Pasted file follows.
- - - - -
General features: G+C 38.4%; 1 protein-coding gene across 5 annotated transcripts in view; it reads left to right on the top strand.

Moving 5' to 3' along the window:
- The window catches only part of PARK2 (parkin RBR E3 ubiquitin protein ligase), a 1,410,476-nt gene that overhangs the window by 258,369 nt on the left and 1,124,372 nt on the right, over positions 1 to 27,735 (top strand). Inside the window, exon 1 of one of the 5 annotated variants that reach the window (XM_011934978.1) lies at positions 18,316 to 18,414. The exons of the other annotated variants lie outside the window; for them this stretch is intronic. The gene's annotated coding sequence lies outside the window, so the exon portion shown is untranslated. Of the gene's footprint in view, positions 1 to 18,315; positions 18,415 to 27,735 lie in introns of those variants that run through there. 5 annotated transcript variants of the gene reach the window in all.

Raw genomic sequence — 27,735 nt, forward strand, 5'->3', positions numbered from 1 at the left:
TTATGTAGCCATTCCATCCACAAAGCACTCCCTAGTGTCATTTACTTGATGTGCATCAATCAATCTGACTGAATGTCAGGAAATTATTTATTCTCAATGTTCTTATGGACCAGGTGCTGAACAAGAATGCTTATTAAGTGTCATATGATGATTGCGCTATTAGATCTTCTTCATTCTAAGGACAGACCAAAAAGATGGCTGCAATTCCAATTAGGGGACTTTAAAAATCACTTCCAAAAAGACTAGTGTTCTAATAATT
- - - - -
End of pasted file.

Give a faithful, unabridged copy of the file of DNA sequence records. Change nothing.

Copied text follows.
General features: G+C 38.4%; 1 protein-coding gene across 5 annotated transcripts in view; it reads left to right on the top strand.

Moving 5' to 3' along the window:
- The window catches only part of PARK2 (parkin RBR E3 ubiquitin protein ligase), a 1,410,476-nt gene that overhangs the window by 258,369 nt on the left and 1,124,372 nt on the right, over positions 1 to 27,735 (top strand). Inside the window, exon 1 of one of the 5 annotated variants that reach the window (XM_011934978.1) lies at positions 18,316 to 18,414. The exons of the other annotated variants lie outside the window; for them this stretch is intronic. The gene's annotated coding sequence lies outside the window, so the exon portion shown is untranslated. Of the gene's footprint in view, positions 1 to 18,315; positions 18,415 to 27,735 lie in introns of those variants that run through there. 5 annotated transcript variants of the gene reach the window in all.

Raw genomic sequence — 27,735 nt, forward strand, 5'->3', positions numbered from 1 at the left:
TTATGTAGCCATTCCATCCACAAAGCACTCCCTAGTGTCATTTACTTGATGTGCATCAATCAATCTGACTGAATGTCAGGAAATTATTTATTCTCAATGTTCTTATGGACCAGGTGCTGAACAAGAATGCTTATTAAGTGTCATATGATGATTGCGCTATTAGATCTTCTTCATTCTAAGGACAGACCAAAAAGATGGCTGCAATTCCAATTAGGGGACTTTAAAAATCACTTCCAAAAAGACTAGTGTTCTAATAATT